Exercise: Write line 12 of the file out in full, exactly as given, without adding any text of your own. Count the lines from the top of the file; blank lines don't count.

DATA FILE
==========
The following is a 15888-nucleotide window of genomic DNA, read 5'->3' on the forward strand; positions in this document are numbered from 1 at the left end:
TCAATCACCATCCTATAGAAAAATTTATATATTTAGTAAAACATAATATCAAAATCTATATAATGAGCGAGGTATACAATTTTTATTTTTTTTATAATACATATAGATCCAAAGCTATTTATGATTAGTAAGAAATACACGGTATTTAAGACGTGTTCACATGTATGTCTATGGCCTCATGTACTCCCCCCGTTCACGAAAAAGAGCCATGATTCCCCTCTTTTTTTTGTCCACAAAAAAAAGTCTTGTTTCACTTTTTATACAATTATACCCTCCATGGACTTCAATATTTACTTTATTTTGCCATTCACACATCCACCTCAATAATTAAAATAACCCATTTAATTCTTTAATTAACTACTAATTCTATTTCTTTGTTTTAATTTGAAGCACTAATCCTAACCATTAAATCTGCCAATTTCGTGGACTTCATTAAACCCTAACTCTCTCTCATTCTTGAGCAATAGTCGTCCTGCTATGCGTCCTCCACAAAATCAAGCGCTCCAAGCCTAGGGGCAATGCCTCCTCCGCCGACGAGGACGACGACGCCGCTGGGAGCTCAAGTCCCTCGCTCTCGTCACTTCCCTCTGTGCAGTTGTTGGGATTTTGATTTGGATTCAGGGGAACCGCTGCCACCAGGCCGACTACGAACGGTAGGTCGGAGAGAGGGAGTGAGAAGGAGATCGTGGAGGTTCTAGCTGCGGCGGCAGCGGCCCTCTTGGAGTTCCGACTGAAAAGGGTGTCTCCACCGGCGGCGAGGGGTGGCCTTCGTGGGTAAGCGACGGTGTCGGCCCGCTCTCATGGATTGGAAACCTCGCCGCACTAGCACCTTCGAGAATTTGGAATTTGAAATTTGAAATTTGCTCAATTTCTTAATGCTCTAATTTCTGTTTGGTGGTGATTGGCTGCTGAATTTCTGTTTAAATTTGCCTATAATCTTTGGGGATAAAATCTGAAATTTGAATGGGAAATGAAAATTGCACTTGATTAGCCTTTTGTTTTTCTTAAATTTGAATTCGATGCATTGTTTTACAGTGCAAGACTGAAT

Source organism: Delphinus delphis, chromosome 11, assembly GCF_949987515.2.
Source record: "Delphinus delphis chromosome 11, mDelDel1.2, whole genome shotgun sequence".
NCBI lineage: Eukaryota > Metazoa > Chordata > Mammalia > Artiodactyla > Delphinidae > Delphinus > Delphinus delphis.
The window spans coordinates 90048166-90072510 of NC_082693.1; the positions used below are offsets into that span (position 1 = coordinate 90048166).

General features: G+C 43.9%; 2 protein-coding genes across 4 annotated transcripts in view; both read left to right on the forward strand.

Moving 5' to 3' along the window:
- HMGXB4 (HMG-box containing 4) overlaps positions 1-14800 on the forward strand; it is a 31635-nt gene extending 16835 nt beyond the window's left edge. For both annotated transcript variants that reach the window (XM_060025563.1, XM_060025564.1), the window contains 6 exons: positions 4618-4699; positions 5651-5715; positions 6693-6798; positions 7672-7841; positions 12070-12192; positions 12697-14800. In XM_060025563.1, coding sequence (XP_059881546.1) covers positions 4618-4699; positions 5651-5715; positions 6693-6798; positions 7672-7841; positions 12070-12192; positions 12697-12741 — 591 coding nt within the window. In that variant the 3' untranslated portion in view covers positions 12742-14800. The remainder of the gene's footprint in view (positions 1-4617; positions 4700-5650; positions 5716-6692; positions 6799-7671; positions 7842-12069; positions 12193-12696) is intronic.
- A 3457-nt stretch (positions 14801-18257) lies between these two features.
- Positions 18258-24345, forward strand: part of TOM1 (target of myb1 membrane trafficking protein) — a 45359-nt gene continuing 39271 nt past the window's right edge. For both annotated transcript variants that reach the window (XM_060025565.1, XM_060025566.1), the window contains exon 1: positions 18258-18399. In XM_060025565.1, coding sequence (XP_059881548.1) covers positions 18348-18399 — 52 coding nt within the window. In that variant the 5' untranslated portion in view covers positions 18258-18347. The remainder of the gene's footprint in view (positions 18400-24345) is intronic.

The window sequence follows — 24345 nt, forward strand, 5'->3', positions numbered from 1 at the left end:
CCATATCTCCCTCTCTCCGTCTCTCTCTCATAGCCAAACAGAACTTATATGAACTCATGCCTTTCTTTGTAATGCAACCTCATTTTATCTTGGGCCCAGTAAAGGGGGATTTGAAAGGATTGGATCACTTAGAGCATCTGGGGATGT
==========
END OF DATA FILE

The window sequence follows — 24345 nt, forward strand, 5'->3', positions numbered from 1 at the left end: